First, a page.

Government can’t provide food to all : Chief Justice S.H. Kapadia

Chief Justice of India S.H. Kapadia

Chief Justice of India S.H. Kapadia Sunday said the government can’t be expected to provide food, education and healthcare to all but advocated relief to the deprived sections.

Addressing the 17th Commonwealth Law Conference, he said while it was not possible to have access for everyone to everything, the needs of those below the poverty line should be addressed.

“Equal access to food cannot be given. You cannot have access to all in a population of one billion but those who are below the poverty line can have it,” he said.He pointed out that after the financial meltdown, there was a paradigm shift from equality in the sense of equal access to minimum core approach.

“Basic amenities, basic social goods can always be provided and in that we can balance it with development. At the same time, we can help the common man,” he said.

“It is the paramount duty of judges to adopt an approach in interpretation which enhances social welfare,” he said.

More than 800 delegates, including judges, jurists and legal luminaries, from 54 Commonwealth countries are attending the five-day conference which began Saturday.

Prime Minister Manmohan Singh Sunday formally inaugurated the biennial conference, held in India after a gap of four decades.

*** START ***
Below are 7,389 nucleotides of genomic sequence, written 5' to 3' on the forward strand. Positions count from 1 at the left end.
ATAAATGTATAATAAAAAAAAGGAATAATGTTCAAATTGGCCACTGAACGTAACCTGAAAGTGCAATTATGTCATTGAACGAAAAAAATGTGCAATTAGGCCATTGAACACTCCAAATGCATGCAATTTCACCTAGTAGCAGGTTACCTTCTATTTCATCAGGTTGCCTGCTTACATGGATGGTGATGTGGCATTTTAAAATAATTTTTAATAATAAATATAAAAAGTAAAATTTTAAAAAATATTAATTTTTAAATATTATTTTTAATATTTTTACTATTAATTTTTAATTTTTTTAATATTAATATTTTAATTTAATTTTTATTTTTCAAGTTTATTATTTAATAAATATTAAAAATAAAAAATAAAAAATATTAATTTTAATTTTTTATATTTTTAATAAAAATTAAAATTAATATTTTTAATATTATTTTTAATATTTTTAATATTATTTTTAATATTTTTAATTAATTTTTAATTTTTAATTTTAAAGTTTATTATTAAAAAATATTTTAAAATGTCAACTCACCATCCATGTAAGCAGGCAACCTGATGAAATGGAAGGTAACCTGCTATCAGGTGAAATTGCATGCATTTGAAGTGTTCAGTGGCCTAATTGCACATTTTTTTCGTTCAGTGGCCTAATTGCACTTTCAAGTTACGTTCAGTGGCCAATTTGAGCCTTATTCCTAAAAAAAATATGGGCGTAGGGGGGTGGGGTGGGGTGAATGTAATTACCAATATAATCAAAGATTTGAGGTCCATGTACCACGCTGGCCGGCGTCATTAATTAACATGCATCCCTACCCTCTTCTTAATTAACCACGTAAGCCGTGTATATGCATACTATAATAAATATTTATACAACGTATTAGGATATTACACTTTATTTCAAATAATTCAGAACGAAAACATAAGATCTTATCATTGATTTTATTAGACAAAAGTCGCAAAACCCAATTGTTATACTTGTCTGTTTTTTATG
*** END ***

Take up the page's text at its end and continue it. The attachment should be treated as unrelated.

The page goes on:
Referring to the case of a HIV patient who could not afford a second line of treatment, the chief justice said that in such cases it was not open to the government to toll the bell of financial crunch.

“In such cases, we have to apply minimum core approach. If you have a paradigm shift from equal access to deprivation, then for those classes of persons who are totally deprived the government cannot say we will not provide the requisite relief,” he said.

“I believe that if a person comes below the poverty line, subject to certain caveats, it is not open for the government to say we have no funds because the government is also obliged to administer certain economic reforms but Article 41 of the Constitution says very clearly that it will depend on the resources,” Justice Kapadia said.

“After financial meltdown in even Western countries, jurisprudence is taking a different view than what it used to take in the past. They are now saying we should refigure and revisit welfarism which is called reconfiguration of welfare rights and which is also called as reconfiguration of discrimination laws,” he added.